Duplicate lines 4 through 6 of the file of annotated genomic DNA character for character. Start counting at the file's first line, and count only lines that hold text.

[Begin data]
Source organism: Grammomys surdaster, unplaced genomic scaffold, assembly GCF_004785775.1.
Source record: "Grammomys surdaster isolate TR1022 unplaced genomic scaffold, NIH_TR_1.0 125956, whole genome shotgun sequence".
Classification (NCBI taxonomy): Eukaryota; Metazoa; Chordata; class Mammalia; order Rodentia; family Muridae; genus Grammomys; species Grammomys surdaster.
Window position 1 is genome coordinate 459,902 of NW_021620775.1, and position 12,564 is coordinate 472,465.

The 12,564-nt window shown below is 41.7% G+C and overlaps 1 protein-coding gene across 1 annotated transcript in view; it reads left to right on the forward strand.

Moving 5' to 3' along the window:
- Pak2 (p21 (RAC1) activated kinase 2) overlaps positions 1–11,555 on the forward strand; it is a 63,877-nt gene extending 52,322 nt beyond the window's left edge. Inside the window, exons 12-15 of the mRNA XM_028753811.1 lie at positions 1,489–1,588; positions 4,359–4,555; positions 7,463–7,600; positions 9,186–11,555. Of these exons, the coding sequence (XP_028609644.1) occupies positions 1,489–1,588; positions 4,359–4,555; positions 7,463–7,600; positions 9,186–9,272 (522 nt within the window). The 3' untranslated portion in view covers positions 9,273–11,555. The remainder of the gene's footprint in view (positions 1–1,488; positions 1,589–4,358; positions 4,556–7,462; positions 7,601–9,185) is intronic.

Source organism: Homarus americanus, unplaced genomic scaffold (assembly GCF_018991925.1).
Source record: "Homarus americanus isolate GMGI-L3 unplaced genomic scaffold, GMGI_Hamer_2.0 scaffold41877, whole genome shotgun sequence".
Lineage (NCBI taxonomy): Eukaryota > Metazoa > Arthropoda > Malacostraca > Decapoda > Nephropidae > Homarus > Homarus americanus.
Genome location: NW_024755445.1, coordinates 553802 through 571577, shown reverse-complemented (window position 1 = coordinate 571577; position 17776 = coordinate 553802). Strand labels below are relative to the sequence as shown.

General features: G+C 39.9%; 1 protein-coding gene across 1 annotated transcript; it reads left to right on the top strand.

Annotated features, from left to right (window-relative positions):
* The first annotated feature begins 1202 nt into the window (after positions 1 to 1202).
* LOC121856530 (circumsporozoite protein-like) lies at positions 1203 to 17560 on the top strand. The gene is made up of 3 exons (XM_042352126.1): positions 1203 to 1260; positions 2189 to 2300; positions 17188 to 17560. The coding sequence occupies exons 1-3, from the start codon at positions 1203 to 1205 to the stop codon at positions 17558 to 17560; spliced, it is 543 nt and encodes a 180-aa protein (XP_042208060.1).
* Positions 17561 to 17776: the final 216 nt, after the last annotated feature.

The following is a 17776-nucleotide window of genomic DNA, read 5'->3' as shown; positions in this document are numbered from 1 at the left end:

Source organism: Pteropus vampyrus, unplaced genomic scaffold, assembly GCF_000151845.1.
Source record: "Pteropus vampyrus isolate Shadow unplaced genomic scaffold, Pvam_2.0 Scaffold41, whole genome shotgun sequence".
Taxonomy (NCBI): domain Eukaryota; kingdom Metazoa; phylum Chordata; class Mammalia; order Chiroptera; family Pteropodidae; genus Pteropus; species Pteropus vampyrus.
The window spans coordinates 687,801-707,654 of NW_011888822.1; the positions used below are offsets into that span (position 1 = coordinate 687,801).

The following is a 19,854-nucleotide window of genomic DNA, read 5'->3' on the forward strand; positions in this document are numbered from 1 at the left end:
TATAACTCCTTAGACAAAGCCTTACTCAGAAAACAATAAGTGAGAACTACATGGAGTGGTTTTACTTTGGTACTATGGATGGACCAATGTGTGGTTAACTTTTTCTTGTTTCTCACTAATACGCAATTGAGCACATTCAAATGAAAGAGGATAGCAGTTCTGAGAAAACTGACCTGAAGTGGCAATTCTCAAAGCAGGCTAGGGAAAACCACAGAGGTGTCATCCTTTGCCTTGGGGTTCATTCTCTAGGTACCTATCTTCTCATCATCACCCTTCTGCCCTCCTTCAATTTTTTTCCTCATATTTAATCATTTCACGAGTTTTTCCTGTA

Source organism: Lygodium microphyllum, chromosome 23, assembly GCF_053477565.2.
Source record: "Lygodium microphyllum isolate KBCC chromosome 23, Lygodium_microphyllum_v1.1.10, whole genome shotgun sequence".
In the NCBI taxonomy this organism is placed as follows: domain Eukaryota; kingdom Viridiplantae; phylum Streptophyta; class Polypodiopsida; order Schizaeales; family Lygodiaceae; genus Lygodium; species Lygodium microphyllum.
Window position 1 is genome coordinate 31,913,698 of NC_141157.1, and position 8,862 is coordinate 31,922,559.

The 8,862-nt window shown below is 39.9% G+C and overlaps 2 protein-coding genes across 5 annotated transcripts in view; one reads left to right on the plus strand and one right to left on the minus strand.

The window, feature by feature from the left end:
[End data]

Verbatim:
Window position 1 is genome coordinate 459,902 of NW_021620775.1, and position 12,564 is coordinate 472,465.

The 12,564-nt window shown below is 41.7% G+C and overlaps 1 protein-coding gene across 1 annotated transcript in view; it reads left to right on the forward strand.

Moving 5' to 3' along the window: